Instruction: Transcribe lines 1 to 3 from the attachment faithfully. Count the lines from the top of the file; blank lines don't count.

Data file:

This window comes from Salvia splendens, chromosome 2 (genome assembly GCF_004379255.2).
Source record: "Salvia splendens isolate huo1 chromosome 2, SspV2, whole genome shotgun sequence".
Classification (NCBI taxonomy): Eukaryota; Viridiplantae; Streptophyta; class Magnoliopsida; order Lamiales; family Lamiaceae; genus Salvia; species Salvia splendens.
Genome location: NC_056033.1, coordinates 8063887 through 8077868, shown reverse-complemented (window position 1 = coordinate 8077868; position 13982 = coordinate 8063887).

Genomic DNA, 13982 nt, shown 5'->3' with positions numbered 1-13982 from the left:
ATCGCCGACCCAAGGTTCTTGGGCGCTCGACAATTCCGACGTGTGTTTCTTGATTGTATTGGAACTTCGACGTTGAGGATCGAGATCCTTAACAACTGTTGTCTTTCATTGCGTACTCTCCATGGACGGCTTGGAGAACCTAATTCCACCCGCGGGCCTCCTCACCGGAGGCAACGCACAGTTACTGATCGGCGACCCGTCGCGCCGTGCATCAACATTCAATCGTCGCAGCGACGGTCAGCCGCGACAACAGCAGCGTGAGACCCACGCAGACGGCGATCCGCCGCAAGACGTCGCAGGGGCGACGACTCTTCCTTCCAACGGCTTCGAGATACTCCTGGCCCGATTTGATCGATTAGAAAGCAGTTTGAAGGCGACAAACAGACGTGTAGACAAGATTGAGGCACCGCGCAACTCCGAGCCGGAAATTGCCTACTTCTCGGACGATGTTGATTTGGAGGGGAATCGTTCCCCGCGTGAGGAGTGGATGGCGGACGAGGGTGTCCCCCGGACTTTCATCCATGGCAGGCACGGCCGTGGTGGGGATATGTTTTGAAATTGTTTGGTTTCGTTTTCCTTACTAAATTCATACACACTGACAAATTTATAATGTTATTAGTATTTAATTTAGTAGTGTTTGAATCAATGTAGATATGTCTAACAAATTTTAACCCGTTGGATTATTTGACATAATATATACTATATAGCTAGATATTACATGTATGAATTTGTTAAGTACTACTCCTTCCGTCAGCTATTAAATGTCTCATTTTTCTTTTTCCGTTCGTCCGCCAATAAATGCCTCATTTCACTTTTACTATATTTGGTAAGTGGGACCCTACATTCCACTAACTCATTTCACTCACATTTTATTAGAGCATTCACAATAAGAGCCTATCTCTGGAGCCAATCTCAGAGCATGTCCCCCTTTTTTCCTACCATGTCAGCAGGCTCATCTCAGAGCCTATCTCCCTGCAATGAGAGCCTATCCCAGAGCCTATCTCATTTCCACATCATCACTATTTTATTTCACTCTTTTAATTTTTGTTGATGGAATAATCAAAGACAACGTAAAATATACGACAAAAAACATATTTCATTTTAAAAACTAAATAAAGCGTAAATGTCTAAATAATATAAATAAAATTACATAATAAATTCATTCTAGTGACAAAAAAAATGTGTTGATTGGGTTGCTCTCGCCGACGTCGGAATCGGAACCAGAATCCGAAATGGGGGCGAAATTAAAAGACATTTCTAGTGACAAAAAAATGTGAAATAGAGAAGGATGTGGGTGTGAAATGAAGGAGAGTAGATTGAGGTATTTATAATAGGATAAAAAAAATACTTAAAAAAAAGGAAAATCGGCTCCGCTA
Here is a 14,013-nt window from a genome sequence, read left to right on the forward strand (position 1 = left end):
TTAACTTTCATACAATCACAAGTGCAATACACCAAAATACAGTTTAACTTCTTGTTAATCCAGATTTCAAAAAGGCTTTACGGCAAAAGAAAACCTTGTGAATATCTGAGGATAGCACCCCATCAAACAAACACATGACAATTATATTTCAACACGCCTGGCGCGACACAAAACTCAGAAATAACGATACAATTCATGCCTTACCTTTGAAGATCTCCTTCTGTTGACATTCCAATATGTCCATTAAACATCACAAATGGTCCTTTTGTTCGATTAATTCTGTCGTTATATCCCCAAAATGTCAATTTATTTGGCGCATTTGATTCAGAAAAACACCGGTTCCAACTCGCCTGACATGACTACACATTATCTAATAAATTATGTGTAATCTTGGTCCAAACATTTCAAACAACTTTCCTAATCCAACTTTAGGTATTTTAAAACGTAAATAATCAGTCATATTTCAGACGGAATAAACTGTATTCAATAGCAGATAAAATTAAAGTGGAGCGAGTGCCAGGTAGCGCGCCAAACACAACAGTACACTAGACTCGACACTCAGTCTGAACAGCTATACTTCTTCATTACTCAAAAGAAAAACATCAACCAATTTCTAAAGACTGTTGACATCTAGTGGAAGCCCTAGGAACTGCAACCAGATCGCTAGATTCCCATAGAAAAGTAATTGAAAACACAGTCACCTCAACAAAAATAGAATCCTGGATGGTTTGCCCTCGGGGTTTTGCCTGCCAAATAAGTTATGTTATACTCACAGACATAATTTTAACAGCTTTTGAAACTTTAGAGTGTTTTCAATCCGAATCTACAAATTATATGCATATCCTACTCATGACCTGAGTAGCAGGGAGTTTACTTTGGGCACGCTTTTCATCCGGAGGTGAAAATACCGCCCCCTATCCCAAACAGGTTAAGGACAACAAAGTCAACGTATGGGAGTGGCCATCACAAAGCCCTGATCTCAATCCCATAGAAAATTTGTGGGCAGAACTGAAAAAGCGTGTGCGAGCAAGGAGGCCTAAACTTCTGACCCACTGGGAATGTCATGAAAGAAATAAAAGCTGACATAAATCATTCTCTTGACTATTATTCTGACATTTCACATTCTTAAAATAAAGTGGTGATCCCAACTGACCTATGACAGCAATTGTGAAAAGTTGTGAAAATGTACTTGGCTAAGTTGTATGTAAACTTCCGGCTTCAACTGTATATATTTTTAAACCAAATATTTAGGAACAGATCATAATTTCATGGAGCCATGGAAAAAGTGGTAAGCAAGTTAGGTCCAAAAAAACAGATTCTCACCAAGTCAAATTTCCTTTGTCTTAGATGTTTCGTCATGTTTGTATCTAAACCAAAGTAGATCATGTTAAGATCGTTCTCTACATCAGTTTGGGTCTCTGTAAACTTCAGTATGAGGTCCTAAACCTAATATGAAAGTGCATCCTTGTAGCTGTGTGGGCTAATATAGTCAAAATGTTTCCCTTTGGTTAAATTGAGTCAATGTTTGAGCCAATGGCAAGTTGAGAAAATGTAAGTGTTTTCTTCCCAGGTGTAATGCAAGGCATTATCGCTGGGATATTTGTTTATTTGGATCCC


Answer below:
This window comes from Salvia splendens, chromosome 2 (genome assembly GCF_004379255.2).
Source record: "Salvia splendens isolate huo1 chromosome 2, SspV2, whole genome shotgun sequence".
Classification (NCBI taxonomy): Eukaryota; Viridiplantae; Streptophyta; class Magnoliopsida; order Lamiales; family Lamiaceae; genus Salvia; species Salvia splendens.